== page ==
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Integrating remote sensing and social sensing for flood mapping

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submitted on 2023-10-12, 08:46 and posted on 2023-10-16, 09:54 authored by Rizwan Sadiq, Zainab Akhtar, Muhammad Imran, Ferda Ofli

Flood events cause substantial damage to infrastructure and disrupt livelihoods. Timely monitoring of flood extent helps authorities identify severe impacts and plan relief operations. Remote sensing through satellite imagery is an effective method to identify flooded areas. However, critical contextual information about the severity of structural damage or urgent needs of affected population cannot be obtained from remote sensing alone. On the other hand, social sensing through microblogging sites can potentially provide useful information directly from eyewitnesses and affected people. Therefore, this paper explores the integration of remote sensing and social sensing data to derive informed flood extent maps. For this purpose, we employ state-of-the-art deep learning methods to process heterogeneous data obtained from four case-study areas, including two urban regions from Somalia and India and two coastal regions from Italy and The Bahamas. On the remote sensing side, we observe that deep learning models perform generally better than Otsu in flood water prediction. For example, for highly urban areas from Somalia and India, U-Net achieves better F1-scores (0.471 and 0.310, respectively) than Otsu (0.297 and 0.251, respectively). Similarly, for coastal areas, FCN yields a better F1-score for Italy (0.128) than Otsu (0.083) while FCN and Otsu perform on par for The Bahamas (0.102 and 0.105, respectively). Then, on the social sensing side, we add two data layers representing relevant tweet text and images posted from the case-study regions to highlight different ways these heterogeneous data sources complement each other. Our extensive analyses reveal several valuable insights. In particular, we identify three types of signals: (i) confirmatory signals from both sources, which puts greater confidence that a specific region is flooded, (ii) complementary signals that provide different contextual information including needs and requests, disaster impact or damage reports and situational information, and (iii) novel signals when both data sources do not overlap and provide unique information.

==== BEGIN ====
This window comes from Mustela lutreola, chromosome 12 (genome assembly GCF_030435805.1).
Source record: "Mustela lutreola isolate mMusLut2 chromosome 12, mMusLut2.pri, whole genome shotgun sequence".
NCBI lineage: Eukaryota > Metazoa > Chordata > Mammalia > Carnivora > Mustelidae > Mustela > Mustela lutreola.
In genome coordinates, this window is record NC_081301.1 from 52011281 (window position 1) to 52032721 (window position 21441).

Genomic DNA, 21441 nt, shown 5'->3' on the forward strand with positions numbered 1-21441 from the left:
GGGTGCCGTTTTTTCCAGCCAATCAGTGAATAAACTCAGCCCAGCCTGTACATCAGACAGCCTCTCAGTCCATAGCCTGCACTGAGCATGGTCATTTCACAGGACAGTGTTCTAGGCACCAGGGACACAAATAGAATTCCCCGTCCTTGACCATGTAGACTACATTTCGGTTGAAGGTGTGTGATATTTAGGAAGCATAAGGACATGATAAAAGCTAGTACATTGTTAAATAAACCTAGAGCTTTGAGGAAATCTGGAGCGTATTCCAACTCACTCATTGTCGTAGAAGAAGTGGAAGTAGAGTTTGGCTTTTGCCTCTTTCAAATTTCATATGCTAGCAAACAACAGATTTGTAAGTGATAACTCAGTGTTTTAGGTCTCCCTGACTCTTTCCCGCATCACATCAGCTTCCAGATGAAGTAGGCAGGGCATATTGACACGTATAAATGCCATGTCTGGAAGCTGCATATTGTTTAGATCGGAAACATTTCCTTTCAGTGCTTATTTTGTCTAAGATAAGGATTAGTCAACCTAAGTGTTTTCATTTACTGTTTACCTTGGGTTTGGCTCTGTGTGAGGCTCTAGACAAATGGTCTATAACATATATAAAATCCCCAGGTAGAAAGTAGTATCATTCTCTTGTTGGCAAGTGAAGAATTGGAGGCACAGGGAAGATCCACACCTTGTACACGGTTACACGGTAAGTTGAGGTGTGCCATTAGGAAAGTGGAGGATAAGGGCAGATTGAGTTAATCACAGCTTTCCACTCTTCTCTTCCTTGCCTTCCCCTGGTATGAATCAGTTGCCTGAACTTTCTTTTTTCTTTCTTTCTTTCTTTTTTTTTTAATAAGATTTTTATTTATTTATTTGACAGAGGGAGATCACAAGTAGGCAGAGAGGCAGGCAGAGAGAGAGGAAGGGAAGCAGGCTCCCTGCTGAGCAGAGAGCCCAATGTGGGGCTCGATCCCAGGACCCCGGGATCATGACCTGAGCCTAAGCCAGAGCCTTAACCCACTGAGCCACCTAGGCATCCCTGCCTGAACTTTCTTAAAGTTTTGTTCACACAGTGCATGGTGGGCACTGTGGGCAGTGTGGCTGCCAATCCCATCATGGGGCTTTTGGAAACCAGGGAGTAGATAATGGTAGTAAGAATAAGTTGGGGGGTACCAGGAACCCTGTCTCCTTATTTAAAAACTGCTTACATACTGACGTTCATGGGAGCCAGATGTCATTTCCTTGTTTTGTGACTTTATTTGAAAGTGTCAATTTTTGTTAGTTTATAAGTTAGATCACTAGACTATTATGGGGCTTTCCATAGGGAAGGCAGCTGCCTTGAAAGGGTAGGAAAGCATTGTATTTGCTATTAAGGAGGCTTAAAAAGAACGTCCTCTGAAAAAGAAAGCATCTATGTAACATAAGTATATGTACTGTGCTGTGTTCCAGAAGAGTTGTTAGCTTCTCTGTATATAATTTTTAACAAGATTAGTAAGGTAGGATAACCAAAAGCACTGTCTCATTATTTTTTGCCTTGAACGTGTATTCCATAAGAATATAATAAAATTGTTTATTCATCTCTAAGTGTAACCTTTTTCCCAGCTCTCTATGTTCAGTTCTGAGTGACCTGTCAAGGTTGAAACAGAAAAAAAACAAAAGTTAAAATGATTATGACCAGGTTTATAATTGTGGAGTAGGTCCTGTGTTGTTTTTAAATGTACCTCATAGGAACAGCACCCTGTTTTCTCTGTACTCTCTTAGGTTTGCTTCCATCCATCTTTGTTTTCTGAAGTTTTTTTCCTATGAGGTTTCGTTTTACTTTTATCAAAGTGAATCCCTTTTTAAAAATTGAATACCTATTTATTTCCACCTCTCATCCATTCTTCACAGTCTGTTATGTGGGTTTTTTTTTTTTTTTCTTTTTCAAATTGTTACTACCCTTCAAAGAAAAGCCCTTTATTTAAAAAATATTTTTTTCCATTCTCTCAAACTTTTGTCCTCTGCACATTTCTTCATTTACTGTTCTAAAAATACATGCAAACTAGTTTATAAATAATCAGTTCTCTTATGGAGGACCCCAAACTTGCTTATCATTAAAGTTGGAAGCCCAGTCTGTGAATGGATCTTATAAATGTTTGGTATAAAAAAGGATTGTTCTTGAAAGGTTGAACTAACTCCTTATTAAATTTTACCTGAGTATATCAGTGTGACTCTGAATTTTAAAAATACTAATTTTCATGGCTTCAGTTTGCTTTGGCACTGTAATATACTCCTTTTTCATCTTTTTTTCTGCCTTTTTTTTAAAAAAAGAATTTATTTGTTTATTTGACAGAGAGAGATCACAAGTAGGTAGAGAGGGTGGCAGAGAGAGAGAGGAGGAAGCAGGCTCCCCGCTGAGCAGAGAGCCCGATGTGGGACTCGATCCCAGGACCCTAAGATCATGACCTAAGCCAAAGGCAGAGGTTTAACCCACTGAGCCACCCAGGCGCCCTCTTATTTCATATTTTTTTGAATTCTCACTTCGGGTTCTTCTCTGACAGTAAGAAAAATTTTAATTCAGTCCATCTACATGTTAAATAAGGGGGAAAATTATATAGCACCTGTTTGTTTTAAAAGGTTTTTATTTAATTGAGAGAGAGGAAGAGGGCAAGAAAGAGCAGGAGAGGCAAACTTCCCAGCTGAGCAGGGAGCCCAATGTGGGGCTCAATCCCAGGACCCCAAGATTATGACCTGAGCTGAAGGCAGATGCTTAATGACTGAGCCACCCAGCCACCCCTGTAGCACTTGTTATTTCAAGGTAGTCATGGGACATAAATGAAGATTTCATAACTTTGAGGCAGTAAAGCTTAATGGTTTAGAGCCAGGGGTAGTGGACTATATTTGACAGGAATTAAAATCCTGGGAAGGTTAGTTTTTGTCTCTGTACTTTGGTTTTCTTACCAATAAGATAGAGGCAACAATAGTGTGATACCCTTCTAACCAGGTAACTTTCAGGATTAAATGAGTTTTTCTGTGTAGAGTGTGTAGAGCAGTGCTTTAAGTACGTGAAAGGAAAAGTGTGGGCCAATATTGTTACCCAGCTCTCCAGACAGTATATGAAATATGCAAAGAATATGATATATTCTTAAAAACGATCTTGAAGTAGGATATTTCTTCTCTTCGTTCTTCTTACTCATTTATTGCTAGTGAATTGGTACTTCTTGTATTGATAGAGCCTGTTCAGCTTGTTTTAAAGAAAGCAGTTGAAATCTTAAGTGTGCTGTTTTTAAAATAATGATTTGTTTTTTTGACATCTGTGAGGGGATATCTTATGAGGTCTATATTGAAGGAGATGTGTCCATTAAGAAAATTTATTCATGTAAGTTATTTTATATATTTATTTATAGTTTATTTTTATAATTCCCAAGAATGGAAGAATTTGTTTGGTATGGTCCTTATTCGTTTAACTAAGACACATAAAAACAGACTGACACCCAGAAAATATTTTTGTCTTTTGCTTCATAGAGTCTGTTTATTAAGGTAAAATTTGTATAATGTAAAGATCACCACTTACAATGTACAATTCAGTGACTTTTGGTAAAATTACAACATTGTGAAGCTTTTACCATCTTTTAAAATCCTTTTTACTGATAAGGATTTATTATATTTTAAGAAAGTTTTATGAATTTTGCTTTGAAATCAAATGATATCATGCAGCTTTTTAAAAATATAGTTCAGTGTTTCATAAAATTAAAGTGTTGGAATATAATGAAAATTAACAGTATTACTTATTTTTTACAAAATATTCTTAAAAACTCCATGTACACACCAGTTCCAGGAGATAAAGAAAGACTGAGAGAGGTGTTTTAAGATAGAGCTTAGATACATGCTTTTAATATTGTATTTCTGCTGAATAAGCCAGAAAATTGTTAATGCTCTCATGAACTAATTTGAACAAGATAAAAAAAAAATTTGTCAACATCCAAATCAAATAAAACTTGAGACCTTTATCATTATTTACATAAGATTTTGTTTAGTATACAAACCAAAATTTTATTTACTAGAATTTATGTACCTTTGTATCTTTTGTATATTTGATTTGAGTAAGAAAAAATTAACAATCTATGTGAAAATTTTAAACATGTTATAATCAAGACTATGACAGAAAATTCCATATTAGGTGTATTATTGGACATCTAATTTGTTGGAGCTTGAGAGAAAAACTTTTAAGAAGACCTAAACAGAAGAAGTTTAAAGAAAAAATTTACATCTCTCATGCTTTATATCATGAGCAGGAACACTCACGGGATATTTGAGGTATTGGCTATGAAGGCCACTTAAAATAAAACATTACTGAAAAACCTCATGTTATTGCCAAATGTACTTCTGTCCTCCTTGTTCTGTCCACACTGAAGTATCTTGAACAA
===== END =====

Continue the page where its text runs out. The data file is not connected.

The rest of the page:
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Published in: Remote Sensing Applications: Society and Environment
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Open Access funding provided by the Qatar National Library



  • English



Publication Year

  • 2022

License statement

This Item is licensed under the Creative Commons Attribution 4.0 International License

Institution affiliated with

  • Hamad Bin Khalifa University
  • Qatar Computing Research Institute - HBKU